Friday, May 20, 2011

Too Much Chocolate??

Is there even such a thing as "too much chocolate"?? I seriously doubt it.

I came across this recipe for "Almost Too Much Chocolate Cake" online, and I must admit, it hooked me.  I recently made it for a friend's birthday and it really was as good as it looked, but I can hardly say it was "too" much :)

The site I found the recipe on was Make it and Love it.  However, I believe someone else is to be credited as the author/baker.  Either way, this is one recipe that will be repeated in the Pool household.
Find the Recipe HERE

Here is my quest for too much chocolate ;)

I followed the recipe and found the batter to be really rich and thick.  This was great as I was concerned that the chocolate chips might fall through a thinner batter.  This way, they will stay in the center and not sink to the bottom of the cake pan when baking. 

 One thing I recommend: weigh your cake pans as you fill them. 
 This ensures that you will have evenly sized layers.  

About this time, I was second guessing the "8-inch" pans that were suggested in the recipe. 
 Seems like an awful lot of batter to me...

Yup.  Next time I will bake in 9-inch pans.  This will prevent the "muffin top" look that you see above.  
 Now this is where I deviate from the recipe.  It says to leave cake "in the pans" for at least 30 minutes before transferring them to the cooling rack to cool completely.  Well... My experience is that this only leads to dry cake.  See, the cake continues to bake while it's in the pan.  This is fine if you're the kind of person who takes the cake out before it's really ready.  I personally only use the timer as a suggested guide, and instead let my nose tell me when it's finished baking.  This can be tricky, but the rule for me is:  When the first kid comes to me and says...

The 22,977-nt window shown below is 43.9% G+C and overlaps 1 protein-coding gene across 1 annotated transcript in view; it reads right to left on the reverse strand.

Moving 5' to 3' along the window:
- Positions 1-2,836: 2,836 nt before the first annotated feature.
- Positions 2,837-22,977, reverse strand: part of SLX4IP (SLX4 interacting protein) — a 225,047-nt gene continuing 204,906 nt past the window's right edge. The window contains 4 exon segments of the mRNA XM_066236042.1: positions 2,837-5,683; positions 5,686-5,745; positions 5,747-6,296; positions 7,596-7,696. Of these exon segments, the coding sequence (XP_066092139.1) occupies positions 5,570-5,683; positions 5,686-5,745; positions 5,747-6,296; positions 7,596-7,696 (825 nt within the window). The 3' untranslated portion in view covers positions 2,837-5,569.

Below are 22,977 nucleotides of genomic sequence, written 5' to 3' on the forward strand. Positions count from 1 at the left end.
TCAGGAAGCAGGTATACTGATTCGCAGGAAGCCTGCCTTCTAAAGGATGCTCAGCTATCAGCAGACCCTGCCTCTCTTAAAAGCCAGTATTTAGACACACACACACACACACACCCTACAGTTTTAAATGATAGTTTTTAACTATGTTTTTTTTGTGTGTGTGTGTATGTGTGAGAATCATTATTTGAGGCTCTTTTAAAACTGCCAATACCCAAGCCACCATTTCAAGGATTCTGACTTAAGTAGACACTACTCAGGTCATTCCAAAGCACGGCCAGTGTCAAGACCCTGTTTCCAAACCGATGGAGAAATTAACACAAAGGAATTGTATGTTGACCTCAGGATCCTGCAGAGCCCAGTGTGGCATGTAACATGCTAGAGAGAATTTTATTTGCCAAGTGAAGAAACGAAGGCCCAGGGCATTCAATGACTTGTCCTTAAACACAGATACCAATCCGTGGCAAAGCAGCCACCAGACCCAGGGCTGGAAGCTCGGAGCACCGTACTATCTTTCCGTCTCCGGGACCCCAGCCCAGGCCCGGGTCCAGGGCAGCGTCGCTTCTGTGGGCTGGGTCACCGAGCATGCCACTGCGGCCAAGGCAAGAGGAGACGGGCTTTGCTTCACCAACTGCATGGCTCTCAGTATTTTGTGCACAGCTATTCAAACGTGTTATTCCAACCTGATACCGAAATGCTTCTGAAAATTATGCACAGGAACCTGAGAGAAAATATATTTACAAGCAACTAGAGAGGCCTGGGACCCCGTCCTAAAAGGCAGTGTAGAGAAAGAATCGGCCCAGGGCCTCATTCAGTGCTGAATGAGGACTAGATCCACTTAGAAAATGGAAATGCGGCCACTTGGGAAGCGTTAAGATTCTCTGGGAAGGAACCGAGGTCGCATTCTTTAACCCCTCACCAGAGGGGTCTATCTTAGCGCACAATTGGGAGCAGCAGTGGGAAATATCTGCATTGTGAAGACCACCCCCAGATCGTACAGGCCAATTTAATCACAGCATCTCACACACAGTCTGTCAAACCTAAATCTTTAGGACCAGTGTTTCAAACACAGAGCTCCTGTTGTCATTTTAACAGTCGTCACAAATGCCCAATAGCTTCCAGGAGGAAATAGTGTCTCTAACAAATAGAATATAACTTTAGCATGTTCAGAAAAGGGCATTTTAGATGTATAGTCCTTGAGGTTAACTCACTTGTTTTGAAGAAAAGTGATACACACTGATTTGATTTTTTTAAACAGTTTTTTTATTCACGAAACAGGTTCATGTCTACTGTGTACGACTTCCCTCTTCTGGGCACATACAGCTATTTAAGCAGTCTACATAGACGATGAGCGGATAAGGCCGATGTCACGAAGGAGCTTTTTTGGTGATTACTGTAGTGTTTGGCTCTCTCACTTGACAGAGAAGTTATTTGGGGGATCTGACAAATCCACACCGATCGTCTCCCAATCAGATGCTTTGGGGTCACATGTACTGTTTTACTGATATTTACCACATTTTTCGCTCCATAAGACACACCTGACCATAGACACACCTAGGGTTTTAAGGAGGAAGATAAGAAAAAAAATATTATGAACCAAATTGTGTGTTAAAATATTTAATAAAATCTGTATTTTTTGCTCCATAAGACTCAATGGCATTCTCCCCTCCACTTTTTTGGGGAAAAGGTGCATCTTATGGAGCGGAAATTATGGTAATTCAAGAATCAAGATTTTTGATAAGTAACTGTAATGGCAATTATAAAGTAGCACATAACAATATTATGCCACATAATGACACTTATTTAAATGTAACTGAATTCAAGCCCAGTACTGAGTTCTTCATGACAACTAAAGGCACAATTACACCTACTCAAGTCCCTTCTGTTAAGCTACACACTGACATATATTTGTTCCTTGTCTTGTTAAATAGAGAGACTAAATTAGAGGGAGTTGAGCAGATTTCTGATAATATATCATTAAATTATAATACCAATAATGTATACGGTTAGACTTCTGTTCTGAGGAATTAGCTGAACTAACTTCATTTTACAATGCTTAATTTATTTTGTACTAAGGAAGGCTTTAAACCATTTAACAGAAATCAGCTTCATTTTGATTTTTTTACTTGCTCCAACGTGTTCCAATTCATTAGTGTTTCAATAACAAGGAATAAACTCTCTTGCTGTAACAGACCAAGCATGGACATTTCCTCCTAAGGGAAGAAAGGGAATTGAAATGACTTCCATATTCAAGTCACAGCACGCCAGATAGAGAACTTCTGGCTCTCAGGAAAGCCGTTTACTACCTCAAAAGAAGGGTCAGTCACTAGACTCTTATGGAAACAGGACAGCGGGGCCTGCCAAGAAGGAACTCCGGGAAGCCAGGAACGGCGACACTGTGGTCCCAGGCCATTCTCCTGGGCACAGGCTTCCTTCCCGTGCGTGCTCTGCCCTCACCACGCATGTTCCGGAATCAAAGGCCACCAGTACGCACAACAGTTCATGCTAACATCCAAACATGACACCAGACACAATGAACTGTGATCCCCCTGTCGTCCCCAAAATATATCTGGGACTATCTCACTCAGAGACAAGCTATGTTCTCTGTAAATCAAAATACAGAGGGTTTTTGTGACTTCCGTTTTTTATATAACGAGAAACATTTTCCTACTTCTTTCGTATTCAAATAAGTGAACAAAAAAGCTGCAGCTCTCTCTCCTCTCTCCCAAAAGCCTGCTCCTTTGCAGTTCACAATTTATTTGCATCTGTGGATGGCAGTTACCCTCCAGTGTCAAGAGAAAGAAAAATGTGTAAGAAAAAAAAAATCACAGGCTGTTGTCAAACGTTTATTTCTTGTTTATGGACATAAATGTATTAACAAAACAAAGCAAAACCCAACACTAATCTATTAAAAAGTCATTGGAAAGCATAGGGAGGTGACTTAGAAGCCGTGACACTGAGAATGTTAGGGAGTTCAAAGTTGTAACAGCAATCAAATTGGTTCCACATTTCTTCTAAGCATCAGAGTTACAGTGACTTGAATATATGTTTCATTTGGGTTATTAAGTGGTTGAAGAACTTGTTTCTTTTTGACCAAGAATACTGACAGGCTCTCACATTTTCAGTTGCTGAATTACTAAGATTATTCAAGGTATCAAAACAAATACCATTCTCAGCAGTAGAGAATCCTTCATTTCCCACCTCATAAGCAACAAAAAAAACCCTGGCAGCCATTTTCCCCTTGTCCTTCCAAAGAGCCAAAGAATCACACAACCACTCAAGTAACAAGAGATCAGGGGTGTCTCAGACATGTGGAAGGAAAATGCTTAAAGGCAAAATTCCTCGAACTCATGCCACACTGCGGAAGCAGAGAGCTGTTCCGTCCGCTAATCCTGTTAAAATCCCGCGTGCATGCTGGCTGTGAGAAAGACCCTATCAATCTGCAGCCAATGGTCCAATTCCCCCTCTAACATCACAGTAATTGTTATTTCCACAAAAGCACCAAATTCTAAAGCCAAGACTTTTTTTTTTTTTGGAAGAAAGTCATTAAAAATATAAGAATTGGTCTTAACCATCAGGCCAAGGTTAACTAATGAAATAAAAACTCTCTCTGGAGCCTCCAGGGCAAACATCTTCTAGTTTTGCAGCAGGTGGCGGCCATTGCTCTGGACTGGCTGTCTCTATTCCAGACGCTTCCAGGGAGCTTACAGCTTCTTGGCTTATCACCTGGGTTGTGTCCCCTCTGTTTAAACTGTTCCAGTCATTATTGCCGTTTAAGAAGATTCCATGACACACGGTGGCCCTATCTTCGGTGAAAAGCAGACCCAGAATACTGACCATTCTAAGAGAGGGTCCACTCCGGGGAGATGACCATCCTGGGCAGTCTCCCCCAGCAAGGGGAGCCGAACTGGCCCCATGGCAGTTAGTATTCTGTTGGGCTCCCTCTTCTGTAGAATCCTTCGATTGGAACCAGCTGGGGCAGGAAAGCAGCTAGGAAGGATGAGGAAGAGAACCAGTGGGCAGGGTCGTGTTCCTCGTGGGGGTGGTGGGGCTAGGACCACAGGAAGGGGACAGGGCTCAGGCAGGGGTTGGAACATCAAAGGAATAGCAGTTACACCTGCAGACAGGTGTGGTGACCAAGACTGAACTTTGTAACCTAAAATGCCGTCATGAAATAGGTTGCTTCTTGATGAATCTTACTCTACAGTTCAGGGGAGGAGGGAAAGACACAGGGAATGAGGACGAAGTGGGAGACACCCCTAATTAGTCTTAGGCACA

" MMMMmmm are you making cake??".. I have about 5 minutes before I need to take the cake out. ;)

I then immediately wrap the cake in overlapping layers of plastic wrap.  Yes, while it is still hot and steamy.  This seals in the heat and condenses the steam back into the cake, creating a moist cake no matter how much you've over baked it... well, within reason,  I mean c'mon, if you burn it... it's burnt.
Next put both layers in the freezer.  Yes, the freezer.  Ever try to frost a fresh cake?  One word.  CRUMBY. For three years I worked in a bakery and learned a few tricks about decorating cakes.  First lesson. It's much easier to frost a frozen cake than a fresh one.  I like to make my cakes at least a day in advance.  
Before frosting, I needed to de-muffin my cakes.  I used a serrated knife and just cut off the cake that was sticking out to make two round layers.
I have never made, used, or eaten ganaache before... oh what I have been missing!!  I will use this easy peasy frosting again for sure!  The corn syrup gives it a beautiful shine that butter-cream, whipped cream, and fondant just can't give.  Plus, it's just plain YUMMO!

So because this was a cake for a friend's birthday, I didn't decorate the top with nuts like the blog suggests.  I mounded deep purple and lavender roses in the center and used chocolate butter-cream to decorate the edge.  

The cake is sitting on a piece of cardboard saved from a frozen pizza and covered in foil.
The doily is a paper doily that I get from walmart in the cake decorating section

My buttercream recipe for roses is extremely simple... in fact I don't even measure the ingredients out!
Powdered sugar
rum flavoring
almond flavoring
I listed the ingredients in order of amount.  Obviously, you want more powdered sugar than anything... Say, half a bag?  About a 1/4-1/2 cup shortening and add the milk a tablespoon at a time, probably 3-4  You want this frosting to be a bit stiff if you're intending to use it for flowers.  The important ingredients are the flavorings.  They make all the difference.  Just a dab'll do ya!
I have to say, this was a very tasty cake and I will most definitely be making it again!!
Oh yea, and...
Happy Birthday, Sarah! ;)


  1. Beautiful cake, Sallie! I am always impressed when someone can make beautiful frosting roses ... mine usually look more like a cabbage. Thanks for sharing this post!

  2. Thanks Tricia! Roses are about the only flower I can do. Oh and daisies ... same tip! ;)


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